The Synesthesia Project
Welcome to the Synesthesia Project site. On these pages, you will find more information about synesthesia. Although the Synesthesia Project is no longer active at Boston University, Dr. Veronica Gross is still working to explore memory, perception, and synesthesia. She is happy to talk with synesthetes, students, and other researchers about synesthesia and her research.
This FAQ written by Dr. Veronica Gross.
1) What is synesthesia?
2) What are the characteristics of synesthesia?
3) What sorts of synesthesia exist?
4) How common is synesthesia?
5) What are synesthetes like?
6) Is synesthesia a disease?
7) Is there any proof that synesthesia occurs?
8) Does synesthesia get in the way of everyday life?
9) I'm interested in synesthesia. Where can I get more information?
10) I think I might have synesthesia. Who can I contact?
What is synesthesia?
Synesthesia (or synaesthesia) is loosely defined as "senses coming together," which is just a translation of the Greek (etymology: syn - together, esthesia from aesthesis - sensation). At its simplest level, synesthesia means that when a certain sense or part of a sense is activated, another unrelated sense or part of a sense is activated concurrently. For example, when someone hears a sound, he or she immediately sees a color or shape in his or her "mind's eye." People that have synesthesia are called synesthetes. Back to top of FAQ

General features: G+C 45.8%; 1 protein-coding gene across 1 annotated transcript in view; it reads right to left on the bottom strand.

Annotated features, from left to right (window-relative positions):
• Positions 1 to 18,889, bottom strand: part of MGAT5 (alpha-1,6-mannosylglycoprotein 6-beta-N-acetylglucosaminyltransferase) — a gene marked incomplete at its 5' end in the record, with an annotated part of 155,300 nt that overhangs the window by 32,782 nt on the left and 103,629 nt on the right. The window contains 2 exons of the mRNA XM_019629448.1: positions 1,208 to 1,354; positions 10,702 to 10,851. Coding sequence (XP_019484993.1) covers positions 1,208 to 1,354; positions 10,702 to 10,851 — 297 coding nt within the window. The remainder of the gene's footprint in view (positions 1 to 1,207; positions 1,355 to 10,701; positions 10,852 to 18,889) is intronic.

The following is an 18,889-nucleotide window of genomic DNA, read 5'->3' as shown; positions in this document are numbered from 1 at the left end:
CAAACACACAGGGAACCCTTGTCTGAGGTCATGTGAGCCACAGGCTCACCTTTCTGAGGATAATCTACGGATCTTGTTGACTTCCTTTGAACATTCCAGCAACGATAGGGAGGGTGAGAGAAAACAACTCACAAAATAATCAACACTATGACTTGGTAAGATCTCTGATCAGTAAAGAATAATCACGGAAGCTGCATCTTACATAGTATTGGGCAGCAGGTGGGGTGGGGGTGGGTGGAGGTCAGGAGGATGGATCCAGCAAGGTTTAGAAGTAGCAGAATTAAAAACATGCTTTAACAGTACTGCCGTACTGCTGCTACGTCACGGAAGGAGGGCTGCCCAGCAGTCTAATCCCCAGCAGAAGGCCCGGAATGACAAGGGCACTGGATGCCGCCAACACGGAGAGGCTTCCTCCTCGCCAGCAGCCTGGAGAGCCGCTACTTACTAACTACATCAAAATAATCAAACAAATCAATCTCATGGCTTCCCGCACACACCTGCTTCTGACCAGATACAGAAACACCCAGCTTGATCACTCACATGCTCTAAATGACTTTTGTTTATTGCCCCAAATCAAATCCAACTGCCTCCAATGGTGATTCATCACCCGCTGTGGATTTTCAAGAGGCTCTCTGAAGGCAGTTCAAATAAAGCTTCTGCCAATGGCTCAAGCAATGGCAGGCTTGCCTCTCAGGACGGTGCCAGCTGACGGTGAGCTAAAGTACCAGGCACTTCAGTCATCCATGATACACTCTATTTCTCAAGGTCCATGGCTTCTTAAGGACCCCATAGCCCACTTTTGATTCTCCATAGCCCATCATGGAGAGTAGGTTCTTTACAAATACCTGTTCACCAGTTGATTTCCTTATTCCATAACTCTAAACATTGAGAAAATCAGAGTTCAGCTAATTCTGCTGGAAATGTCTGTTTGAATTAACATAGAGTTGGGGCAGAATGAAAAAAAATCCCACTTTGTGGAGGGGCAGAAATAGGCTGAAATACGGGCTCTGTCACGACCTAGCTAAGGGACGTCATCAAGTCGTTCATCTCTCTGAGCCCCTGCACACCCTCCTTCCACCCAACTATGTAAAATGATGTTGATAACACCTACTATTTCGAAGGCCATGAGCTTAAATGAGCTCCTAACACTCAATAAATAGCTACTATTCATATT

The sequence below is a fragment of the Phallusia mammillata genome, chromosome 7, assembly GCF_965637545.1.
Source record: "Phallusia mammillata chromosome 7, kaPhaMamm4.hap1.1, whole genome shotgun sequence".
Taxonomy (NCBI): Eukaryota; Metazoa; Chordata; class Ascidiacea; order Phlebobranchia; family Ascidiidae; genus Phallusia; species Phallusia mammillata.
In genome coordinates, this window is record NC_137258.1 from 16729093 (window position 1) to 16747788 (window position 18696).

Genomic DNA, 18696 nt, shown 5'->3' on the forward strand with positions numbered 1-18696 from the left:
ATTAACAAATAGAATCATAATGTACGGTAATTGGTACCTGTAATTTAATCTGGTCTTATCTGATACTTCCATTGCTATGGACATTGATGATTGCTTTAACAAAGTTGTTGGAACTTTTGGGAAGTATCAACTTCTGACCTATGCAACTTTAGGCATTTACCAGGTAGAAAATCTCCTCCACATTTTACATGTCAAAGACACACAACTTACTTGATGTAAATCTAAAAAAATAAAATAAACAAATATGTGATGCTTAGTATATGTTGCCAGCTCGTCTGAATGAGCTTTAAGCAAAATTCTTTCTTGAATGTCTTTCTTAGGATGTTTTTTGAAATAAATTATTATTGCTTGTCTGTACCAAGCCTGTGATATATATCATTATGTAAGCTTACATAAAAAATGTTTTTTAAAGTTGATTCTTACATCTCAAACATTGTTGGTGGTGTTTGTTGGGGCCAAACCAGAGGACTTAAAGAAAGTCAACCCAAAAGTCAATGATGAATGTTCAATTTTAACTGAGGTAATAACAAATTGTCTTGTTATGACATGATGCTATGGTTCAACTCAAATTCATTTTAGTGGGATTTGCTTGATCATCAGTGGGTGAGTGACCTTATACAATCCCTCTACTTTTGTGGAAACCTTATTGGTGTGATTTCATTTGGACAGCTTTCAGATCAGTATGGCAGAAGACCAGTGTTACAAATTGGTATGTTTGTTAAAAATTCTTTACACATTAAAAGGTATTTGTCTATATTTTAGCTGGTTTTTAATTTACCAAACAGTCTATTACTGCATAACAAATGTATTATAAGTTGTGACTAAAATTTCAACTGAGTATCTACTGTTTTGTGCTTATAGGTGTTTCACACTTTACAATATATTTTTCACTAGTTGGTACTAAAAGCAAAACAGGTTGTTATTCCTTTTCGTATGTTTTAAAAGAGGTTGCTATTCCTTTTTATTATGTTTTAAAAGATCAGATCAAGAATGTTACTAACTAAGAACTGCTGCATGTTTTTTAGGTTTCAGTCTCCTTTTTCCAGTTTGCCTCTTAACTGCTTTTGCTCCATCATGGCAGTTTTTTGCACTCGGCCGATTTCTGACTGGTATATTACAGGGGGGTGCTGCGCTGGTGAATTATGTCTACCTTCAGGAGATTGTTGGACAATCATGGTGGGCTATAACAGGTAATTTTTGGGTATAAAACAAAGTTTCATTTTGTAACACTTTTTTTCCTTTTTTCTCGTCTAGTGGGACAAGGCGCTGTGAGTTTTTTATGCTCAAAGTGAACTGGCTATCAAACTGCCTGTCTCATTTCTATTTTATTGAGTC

What are the characteristics of synesthesia?
Synesthesia is both involuntary but elicited (Cytowic, 1996) and irrepressible. That means, the synesthete does not have to trigger the second sensory experience consciously; it happens on its own as a response to a stimuli, i.e. it is also elicited. This also means that the synesthete cannot control when the synesthesia happens or to what stimulus in a certain sensory modality (touch, taste, etc) the synesthete will respond. Synesthesia is also very stable. The associations between letters and colors in color-graphemic synesthesia, for example, are formed very early and do not change over time. A synesthete tested on his or her associations will give the same answers 70%-100% over a period of weeks, even years! Compare this with an average performance of around 20-40% by controls trained to remember similar associations.
One might ask, "Well, how is this different from my smelling some pie and then seeing a picture of pie in my mind?" The answer is, very different! When you experience a smell and then see a picture, you are using your memory to access a pre-formed picture of a pie. However, this picture may not be the same every time you smell a pie, nor will the picture of the pie appear every time you pick up the smell. On the other hand, a synesthete who had visualization-smell synesthesia would have the same experience every time. Their mental picture, though, would not be of a pie or anything so complex, but of unrelated textures and colors. If you smelled something new, such as a food you'd never encountered before, you would not have a picture to go along with it. A synesthete, though, would automatically have a new set of textures and colors assigned to this new experience. Also, the synesthete would have the experience regardless of whether he or she were paying attention to the smell, whereas someone without synesthesia does not usually have memory percepts or experiences associated with unattended stimuli. Back to top of FAQ
What sorts of synesthesia exist?